HAMMOCK BEACH RESORT (OCEAN)
Course Architect: Jack Nicklaus
Year Opened: 2000
Location: Palm Coast, Florida
Slope: 147. Rating: 77.0
Hole-by-Hole: 1 - Par 4 380 Yds 10 - Par 5 522 Yds
2 - Par 5 540 Yds 11 - Par 4 384 Yds
3 - Par 4 414 Yds 12 - Par 3 225 Yds
4 - Par 3 192 Yds 13 - Par 4 433 Yds
5 - Par 4 434 Yds 14 - Par 5 551 Yds
6 - Par 5 526 Yds 15 - Par 4 450 Yds
7 - Par 4 458 Yds 16 - Par 4 399 Yds
8 - Par 3 185 Yds 17 - Par 3 174 Yds
9 - Par 4 468 Yds 18 - Par 4 466 Yds
Par 36 3,597 Yds Par 36 3,604 Yds
Key Events Held: Ginn Championship (2007-present),
Amateur Golfers Tour Championship (2004),
USGA Senior Amateur Qualifying (2004),
U.S. Women's Amateur Public Links Championship (2003),
Georgia Seniors Golf Association Championship (2003),
U.S. Open Qualifying (2001).
Awards Won: Ranked #10 by Golf Digest - Best Courses you can play (FL) (2013),
Ranked #3 by Golfweek - America's Best State by State (FL) Public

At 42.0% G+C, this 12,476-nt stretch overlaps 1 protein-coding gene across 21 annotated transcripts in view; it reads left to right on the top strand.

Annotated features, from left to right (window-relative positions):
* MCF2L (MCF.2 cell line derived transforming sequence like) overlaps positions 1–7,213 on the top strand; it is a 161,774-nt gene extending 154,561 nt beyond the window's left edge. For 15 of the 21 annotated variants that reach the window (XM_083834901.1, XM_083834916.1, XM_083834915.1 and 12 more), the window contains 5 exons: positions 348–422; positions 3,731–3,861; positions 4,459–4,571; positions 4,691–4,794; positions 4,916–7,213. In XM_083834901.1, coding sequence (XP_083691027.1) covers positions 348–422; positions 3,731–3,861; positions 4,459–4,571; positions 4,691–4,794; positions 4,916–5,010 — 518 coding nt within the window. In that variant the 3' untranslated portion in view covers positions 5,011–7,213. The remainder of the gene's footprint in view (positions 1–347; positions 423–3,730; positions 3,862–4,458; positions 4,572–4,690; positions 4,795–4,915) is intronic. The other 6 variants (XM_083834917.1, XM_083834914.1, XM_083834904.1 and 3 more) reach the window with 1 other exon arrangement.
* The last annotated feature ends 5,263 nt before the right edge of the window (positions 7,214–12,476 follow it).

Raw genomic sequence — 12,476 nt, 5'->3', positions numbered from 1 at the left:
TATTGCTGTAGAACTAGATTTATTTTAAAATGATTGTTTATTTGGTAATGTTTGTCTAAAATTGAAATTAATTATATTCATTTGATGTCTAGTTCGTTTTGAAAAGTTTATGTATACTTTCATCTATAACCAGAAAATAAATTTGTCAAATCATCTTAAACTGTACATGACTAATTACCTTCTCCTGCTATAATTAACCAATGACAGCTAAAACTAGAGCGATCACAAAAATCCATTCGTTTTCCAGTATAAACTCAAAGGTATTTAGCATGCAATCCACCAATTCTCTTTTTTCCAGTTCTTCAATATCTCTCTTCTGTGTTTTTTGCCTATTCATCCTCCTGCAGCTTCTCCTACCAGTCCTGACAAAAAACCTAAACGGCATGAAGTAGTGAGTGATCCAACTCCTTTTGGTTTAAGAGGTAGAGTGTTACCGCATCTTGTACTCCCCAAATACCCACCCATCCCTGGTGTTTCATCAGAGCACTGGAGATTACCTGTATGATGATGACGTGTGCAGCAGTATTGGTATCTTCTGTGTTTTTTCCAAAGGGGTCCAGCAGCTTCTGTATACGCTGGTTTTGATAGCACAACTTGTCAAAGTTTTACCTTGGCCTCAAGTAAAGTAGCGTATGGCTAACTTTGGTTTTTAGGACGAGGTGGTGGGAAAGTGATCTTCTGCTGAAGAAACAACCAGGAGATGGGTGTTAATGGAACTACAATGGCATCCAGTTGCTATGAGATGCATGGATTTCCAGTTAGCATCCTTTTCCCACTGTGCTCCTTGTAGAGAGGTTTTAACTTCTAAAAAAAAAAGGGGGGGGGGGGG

Access Courses (2004-2006),
Rated 4 1/2 stars by Golf Digest - Best Places to Play (2006),
#78 by Golf Magazine - America's Top 100 You Can Play (2006),
Top 50 Golf Course for Women by Golf For Women (2002-06),
Rated #1 course on Florida's First Coast by Travelgolf.com,
AAA Four-Diamond Award (2004-06).
HISTORY: It's not often you find a piece of land on the Florida coast that has
not been developed, but when Jack Nicklaus heard about the property at Ocean
Hammock, he jumped at the chance.
Opened in the winter of 2000, Ocean Hammock Golf Club is the first oceanfront
course to open in the Sunshine State in over 70 years. The Nicklaus Signature
layout features eight holes that overlook the Atlantic Ocean, including the
spectacular ninth and 18th holes.
This is Nicklaus at his best, with long and risk-rewarding par fives,
sensational and challenging par fours and thrilling and demanding par threes.
Doglegs reign supreme, along with plenty of water hazards, pines and palms
and, surprisingly, uphill and downhill holes. The putting surfaces are equally
challenging, as they range from as little as 23 paces deep to over 40 yards in